Baking Substitutions: Quick Fixes When You’re Out of a Key Ingredient

My first experience with substituting ingredients in baking came around the age of 10 while baking cookies with a friend. We had already started measuring the other ingredients when we discovered that there was only a small amount of butter in her mother’s fridge. Undaunted, we made up the difference with the various nut butters her mother had on hand. The resulting cookies were not exactly appetizing and we promptly dubbed them “yucky cookies.” Not wanting to eat them ourselves, we set up a cookie stand and tried to foist them on unsuspecting passersby with only limited success. For some reason, no one else wanted to eat them either.

While it is probably best just to run out and get more butter if you are short, there are other ingredients that easily lend themselves to replacement if you discover you’re out at the last minute.

Baking powder. This recipe from Joy of Cooking has saved me on countless occasions: For every cup of flour in the recipe add 2 teaspoons cream of tartar, 1 teaspoon baking soda, and ½ teaspoon salt.

Eggs. In quick breads and cookies, each egg can be replaced by ¼ cup milk plus 1 tablespoon lemon juice, or ¼ cup yogurt. Add ¼ teaspoon of baking soda as well if the recipe does not already call for baking soda. For cakes you will also need 2 tablespoons of cornstarch per egg.

Milk. Milk can be replaced with non-dairy milk, or half buttermilk, yogurt, or sour cream mixed with half water.

Buttermilk. Buttermilk can be replaced by sour milk. For each cup of buttermilk add enough milk to 2 tablespoons of lemon juice or 1 tablespoon of white vinegar to make a cup. Allow to sit for 5 minutes before using.

Fun Substitutions

While substituting in baking often happens because you are short of a key ingredient, you can also substitute to be adventurous and create your own recipes. That’s when baking really gets fun.

Muffins especially lend themselves to experimenting with ingredients. Variations on the same basic recipe can yield blueberry muffins in the summer and pumpkin-spice muffins in the fall. The important thing is to maintain the ratio of liquid to dry ingredients and to keep the purpose of the ingredient in the recipe in mind when replacing it.

Any Kind of Muffin Recipe

Makes 1 dozen large muffins, 2 loaves of quick bread, or a 9×13 snack cake

3 cups flour
1-1/2 tsp. baking powder
1 tsp. baking soda
1 tsp. salt
1/2 cup sugar
1-1/2 cups milk
2 eggs
1/3 cup vegetable oil or melted butter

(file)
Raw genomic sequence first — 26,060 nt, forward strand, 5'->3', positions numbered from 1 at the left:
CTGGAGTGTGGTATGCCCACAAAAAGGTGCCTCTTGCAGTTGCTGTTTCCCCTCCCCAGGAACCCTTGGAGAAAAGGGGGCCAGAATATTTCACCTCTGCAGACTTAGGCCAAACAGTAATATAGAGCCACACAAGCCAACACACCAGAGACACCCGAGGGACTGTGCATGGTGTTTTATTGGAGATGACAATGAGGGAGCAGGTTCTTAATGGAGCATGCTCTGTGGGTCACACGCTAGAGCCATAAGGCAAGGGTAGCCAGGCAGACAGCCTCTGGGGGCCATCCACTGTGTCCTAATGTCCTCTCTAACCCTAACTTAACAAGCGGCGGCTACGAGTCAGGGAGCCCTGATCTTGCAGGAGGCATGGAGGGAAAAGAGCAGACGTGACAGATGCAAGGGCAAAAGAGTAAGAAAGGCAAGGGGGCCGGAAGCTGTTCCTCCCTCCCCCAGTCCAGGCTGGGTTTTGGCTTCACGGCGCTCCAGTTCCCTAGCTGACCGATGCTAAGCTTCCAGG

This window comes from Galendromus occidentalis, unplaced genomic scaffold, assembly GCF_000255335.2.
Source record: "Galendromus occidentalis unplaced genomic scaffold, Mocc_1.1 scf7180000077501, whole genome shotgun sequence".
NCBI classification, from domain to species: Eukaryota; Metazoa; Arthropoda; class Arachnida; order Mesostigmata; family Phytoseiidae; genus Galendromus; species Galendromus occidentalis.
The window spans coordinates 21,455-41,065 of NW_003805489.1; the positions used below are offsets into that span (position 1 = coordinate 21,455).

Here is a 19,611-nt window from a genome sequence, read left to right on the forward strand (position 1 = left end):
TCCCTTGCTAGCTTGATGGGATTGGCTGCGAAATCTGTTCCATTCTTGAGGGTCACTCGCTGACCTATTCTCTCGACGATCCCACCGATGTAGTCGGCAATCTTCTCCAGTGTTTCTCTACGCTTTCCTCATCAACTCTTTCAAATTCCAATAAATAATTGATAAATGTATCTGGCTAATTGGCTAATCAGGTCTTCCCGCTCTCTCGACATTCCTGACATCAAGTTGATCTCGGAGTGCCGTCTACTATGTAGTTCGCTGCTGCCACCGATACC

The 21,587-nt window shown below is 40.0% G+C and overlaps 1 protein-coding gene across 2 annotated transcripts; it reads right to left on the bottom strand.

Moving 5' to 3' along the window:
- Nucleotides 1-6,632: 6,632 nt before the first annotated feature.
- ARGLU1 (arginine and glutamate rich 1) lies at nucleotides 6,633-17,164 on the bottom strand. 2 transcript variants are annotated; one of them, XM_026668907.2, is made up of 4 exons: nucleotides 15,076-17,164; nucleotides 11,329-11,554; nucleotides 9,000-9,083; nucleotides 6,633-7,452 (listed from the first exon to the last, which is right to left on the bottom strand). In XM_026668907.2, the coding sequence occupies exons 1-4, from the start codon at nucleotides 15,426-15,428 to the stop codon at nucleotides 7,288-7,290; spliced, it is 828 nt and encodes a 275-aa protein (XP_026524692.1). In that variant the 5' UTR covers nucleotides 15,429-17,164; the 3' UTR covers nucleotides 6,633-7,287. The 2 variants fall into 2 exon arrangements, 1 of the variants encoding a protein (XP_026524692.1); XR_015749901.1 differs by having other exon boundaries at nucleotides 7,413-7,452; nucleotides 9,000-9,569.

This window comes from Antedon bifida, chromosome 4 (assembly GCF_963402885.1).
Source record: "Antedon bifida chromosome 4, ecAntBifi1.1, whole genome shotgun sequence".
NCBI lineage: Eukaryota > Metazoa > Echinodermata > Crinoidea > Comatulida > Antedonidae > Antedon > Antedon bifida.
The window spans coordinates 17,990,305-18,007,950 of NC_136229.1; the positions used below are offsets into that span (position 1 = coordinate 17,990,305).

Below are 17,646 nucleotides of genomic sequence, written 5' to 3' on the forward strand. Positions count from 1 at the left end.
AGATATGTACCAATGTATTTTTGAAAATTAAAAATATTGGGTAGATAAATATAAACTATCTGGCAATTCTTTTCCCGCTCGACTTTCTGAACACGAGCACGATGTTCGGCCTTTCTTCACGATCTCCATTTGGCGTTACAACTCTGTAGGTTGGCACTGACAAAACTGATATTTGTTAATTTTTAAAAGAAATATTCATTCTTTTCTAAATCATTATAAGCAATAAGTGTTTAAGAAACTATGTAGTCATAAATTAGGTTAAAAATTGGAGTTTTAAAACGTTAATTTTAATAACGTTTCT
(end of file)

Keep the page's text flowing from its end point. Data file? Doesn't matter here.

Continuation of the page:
Preheat the oven to 400° F. Grease muffin tins.

Mix together flour, baking powder, baking soda, salt, and sugar in a large bowl.

Mix together milk, eggs, and oil in a smaller bowl. Pour into the flour mixture and combine in 12 to 15 strokes. Do not over mix. Fill each muffin tin about three-quarters of the way full.

Bake for 20 to 25 minutes.

For cake or quick bread: Use a 9×13 cake pan and increase baking time to 25-30 minutes. Or use 2 loaf pans, mix the batter longer to develop the gluten more, and bake at 350° F. for 45-60 minutes.

Additions and Substitutions:
• After you have mixed all of the other ingredients, stir in 1 cup fresh or frozen berries, mixed with 1/8 cup flour.

• Add 1-1/2 cups applesauce, or banana or pumpkin puree, to the liquid ingredients, reducing milk by 3/4 cup.

• Add 1 cup dried fruit  or 2/3 cup chopped nuts to the dry ingredients.

• Add any of these spices to the dry ingredients: 1/2 to 1 teaspoon of cinnamon and/or ginger and 1/8 to 1/4 teaspoon of nutmeg, cloves, and/or cardamom.

• Add 1 teaspoon of vanilla or other flavor extract to the liquid ingredients.

• Add 1 to 2 tablespoons citrus zest to the liquid ingredients.

• Substitute whole wheat flour or cornmeal for half the white flour, or 1/3 cup of spelt, amaranth, or other flour for 1/3 cup of white flour.

• Replace half the milk with orange juice or 1/3 cup with lemon juice.

• Replace some or all of the milk with buttermilk, sour cream, yogurt, sour milk, or nondairy milk.

•  Leave out the eggs and use buttermilk, sour cream, yogurt, or sour milk instead of milk, adding an additional 1/3 cup of liquid.


Suggested Combinations:

• Lemon blueberry muffins with lemon juice, lemon zest, and fresh or frozen blueberries. Increase the sugar to 2/3 cup.

• Cornbread muffins. Replace half the flour with cornmeal.

• Pumpkin spice muffins. Add cinnamon, ginger, nutmeg, cloves, and chopped candied ginger.

• Banana muffins. Add mashed bananas and chopped dried apricots.